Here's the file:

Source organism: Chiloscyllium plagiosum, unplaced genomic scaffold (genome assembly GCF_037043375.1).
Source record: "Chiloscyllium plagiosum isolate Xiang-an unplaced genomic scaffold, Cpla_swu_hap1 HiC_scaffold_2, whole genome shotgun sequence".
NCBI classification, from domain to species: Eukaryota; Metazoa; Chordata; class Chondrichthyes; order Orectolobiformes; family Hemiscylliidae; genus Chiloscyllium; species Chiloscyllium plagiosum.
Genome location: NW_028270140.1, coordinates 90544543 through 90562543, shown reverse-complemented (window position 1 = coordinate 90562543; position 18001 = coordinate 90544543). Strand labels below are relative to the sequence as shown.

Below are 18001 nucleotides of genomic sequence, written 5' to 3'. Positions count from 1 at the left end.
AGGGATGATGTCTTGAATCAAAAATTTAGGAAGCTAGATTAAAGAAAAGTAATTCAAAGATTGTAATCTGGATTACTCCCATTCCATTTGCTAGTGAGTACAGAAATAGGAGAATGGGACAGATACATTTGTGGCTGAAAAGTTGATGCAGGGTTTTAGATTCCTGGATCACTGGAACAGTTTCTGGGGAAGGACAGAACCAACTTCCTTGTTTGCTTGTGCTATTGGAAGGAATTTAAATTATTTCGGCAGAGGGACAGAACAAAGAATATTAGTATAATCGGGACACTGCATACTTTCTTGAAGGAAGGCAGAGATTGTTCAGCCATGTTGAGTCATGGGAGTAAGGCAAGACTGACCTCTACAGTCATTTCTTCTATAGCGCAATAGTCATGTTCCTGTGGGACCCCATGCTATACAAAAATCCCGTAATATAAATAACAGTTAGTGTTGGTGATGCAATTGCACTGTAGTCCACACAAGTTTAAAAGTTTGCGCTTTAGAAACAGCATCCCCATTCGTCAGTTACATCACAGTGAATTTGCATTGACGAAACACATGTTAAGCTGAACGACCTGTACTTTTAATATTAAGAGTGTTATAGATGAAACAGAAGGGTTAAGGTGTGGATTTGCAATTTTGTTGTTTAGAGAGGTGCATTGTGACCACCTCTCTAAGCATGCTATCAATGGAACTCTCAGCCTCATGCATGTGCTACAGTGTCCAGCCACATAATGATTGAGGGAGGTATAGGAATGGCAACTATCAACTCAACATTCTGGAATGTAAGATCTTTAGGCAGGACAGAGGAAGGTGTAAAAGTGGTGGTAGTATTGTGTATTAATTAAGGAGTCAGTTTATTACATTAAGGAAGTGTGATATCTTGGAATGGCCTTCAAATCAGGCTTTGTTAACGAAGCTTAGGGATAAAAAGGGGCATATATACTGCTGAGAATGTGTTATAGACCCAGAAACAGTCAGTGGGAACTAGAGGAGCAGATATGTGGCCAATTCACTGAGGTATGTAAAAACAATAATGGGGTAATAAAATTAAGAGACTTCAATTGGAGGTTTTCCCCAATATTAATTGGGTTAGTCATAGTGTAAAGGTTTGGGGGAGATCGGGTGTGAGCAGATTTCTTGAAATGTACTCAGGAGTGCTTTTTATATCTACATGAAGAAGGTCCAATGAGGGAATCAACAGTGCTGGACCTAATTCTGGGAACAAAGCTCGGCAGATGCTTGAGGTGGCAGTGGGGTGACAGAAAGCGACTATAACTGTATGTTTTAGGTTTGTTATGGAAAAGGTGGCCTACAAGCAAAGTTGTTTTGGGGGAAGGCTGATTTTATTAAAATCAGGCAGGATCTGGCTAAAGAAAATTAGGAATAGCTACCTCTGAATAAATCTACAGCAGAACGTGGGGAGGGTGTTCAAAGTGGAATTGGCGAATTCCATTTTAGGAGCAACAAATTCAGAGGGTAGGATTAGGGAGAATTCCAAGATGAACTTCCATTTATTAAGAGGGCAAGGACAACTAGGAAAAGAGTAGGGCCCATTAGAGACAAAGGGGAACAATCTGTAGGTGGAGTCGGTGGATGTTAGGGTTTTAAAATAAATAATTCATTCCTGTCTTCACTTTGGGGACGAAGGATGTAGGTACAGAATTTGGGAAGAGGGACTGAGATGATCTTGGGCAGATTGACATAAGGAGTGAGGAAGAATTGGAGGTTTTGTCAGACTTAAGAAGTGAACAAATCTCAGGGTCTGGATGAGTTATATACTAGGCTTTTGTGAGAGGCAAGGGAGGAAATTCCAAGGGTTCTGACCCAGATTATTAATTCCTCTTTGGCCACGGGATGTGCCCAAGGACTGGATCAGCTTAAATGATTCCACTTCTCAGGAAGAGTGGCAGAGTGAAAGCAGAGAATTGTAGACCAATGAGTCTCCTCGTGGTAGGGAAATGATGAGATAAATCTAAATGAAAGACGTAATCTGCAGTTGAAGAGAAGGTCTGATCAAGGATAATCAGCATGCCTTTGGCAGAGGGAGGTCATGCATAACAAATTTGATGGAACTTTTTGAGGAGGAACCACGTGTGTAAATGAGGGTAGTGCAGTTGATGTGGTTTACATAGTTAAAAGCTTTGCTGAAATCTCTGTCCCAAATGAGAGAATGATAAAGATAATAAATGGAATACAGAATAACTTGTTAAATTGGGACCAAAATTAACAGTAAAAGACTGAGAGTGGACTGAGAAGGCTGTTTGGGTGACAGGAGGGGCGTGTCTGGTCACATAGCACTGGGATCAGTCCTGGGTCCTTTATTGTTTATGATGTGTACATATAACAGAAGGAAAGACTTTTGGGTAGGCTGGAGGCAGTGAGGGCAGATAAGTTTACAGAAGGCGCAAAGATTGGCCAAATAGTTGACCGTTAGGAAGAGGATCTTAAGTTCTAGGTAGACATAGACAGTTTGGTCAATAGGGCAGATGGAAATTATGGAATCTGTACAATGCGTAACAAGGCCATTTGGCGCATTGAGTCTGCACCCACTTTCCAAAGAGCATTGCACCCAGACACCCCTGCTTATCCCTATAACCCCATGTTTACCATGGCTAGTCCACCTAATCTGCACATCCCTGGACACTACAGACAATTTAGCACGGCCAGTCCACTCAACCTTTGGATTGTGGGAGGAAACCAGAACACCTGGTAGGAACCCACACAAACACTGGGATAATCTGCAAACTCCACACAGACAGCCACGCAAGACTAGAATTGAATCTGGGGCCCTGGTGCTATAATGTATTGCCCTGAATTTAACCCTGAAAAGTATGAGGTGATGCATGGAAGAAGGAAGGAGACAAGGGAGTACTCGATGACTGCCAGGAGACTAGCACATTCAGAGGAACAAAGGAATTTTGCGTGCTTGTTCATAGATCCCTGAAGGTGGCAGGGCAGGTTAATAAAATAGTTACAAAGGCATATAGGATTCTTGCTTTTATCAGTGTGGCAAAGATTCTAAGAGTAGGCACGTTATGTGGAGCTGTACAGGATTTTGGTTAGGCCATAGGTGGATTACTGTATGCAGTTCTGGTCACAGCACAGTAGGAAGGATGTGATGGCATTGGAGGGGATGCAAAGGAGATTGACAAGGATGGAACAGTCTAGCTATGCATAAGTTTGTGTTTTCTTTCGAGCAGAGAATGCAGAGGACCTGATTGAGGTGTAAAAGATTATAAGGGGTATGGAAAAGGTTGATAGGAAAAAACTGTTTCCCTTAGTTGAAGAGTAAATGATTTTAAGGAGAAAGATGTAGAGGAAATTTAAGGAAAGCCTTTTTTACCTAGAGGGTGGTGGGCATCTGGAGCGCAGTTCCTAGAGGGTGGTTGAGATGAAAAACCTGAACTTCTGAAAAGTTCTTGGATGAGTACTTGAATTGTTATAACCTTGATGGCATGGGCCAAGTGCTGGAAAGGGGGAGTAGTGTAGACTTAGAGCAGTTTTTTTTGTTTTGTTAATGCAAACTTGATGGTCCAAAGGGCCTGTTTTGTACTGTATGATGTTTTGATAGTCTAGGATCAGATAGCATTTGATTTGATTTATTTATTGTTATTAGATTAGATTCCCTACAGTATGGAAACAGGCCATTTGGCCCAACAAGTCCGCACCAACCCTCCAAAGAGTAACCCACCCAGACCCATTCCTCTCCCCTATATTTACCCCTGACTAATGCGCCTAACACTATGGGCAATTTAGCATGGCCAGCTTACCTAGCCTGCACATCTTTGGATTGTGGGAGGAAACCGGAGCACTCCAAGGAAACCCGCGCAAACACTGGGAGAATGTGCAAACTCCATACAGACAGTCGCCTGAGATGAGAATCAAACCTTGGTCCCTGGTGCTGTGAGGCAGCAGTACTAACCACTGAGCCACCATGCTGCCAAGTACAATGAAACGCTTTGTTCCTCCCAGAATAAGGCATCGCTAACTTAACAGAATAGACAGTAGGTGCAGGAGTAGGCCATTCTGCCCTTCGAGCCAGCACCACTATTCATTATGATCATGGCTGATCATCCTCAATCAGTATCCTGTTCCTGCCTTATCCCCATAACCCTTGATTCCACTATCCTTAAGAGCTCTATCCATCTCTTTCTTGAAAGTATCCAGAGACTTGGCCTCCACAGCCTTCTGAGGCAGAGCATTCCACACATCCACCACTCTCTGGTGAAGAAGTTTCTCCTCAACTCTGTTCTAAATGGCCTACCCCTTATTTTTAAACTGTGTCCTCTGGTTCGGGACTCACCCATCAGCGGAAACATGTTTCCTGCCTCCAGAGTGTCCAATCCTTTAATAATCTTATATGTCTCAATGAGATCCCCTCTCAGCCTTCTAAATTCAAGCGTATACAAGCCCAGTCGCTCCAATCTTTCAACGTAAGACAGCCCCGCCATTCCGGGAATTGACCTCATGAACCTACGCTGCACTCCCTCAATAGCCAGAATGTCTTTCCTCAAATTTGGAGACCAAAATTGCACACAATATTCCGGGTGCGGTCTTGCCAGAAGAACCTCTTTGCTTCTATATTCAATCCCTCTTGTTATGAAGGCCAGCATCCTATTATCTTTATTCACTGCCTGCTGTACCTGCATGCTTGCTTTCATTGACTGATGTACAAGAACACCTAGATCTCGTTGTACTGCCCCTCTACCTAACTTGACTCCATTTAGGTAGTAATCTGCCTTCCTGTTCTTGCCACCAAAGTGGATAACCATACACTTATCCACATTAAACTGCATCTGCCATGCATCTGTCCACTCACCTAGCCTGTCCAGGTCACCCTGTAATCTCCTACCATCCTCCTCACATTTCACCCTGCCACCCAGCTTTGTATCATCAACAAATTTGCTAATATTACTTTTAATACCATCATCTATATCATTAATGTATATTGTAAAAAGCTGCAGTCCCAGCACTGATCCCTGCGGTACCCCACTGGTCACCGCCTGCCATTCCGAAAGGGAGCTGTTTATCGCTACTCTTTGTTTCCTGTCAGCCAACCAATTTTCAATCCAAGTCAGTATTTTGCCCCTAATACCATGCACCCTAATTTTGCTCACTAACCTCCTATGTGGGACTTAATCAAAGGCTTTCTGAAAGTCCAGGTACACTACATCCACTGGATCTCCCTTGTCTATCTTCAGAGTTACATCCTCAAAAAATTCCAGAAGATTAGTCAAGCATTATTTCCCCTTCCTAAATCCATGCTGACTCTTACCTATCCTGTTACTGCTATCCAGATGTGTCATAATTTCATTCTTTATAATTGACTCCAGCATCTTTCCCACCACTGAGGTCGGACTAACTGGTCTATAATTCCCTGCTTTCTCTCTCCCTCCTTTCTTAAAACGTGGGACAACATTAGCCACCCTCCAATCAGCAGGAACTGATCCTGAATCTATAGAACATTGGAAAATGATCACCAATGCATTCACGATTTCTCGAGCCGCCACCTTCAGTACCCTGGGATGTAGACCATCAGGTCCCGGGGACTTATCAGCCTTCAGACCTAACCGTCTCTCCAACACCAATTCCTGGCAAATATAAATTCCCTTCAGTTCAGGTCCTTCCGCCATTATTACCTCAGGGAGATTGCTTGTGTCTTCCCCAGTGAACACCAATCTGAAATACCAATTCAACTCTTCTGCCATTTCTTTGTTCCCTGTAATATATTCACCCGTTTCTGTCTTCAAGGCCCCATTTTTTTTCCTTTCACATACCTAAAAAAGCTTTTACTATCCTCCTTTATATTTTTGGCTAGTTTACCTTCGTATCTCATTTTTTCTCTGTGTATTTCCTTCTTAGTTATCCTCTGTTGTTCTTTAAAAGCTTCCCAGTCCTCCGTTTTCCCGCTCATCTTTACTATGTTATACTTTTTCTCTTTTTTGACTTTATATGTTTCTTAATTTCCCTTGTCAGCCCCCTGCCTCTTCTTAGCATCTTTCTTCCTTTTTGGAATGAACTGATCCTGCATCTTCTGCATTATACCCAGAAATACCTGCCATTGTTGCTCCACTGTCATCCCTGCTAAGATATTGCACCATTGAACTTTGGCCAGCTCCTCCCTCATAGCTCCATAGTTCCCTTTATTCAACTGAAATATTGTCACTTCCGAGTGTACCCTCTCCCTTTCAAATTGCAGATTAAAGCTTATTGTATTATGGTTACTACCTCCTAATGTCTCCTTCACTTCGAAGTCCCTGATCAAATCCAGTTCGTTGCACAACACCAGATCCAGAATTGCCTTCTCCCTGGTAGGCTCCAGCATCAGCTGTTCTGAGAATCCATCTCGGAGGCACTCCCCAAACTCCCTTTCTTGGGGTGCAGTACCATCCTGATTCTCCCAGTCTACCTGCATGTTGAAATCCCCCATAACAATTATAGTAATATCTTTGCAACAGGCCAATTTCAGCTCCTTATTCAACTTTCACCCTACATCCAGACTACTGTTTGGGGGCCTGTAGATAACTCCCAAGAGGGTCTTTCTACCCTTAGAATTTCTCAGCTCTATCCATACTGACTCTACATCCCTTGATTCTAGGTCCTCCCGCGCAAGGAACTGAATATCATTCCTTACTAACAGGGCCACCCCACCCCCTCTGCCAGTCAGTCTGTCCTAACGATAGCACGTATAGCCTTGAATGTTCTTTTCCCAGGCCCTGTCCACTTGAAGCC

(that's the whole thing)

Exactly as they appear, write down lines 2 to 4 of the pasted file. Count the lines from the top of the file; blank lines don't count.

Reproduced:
Source record: "Chiloscyllium plagiosum isolate Xiang-an unplaced genomic scaffold, Cpla_swu_hap1 HiC_scaffold_2, whole genome shotgun sequence".
NCBI classification, from domain to species: Eukaryota; Metazoa; Chordata; class Chondrichthyes; order Orectolobiformes; family Hemiscylliidae; genus Chiloscyllium; species Chiloscyllium plagiosum.
Genome location: NW_028270140.1, coordinates 90544543 through 90562543, shown reverse-complemented (window position 1 = coordinate 90562543; position 18001 = coordinate 90544543). Strand labels below are relative to the sequence as shown.